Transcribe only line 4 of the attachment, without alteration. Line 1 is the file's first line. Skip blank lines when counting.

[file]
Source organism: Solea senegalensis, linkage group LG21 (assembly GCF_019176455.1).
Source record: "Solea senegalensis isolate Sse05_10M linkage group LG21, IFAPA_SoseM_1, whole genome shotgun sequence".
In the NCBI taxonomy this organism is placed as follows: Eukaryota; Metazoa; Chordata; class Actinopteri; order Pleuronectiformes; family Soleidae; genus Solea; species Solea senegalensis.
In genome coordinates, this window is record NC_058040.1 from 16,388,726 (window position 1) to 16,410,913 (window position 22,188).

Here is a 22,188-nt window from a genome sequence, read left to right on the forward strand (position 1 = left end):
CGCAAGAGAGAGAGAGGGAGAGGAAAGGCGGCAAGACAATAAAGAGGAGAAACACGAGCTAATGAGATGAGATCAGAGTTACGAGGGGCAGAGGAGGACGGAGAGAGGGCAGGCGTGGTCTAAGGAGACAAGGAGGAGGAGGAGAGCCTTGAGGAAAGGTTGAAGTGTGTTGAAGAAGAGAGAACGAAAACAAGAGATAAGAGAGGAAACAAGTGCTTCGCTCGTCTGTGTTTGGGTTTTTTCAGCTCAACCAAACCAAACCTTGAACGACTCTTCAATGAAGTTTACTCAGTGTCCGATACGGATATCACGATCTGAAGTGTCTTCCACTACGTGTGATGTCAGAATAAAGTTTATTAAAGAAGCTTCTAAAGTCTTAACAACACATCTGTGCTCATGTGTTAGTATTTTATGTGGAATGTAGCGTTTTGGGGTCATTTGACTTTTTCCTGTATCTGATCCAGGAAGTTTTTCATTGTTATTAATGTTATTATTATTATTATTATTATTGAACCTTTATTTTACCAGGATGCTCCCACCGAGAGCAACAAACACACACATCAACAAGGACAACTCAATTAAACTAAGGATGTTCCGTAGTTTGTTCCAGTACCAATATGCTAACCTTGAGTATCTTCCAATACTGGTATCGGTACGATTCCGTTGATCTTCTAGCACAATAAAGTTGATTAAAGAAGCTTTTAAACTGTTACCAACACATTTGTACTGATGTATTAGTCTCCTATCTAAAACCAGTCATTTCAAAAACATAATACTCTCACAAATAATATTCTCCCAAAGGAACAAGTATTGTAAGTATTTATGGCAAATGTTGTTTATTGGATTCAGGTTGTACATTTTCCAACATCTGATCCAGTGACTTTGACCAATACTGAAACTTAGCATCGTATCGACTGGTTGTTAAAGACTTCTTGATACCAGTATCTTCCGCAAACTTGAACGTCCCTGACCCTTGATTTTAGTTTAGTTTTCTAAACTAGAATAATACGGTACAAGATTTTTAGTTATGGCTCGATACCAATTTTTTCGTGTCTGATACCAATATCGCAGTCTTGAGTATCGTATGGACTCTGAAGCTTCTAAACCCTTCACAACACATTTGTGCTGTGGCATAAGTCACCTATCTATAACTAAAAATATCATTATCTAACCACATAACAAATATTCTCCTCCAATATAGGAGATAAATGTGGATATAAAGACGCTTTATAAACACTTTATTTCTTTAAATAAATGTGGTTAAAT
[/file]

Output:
In genome coordinates, this window is record NC_058040.1 from 16,388,726 (window position 1) to 16,410,913 (window position 22,188).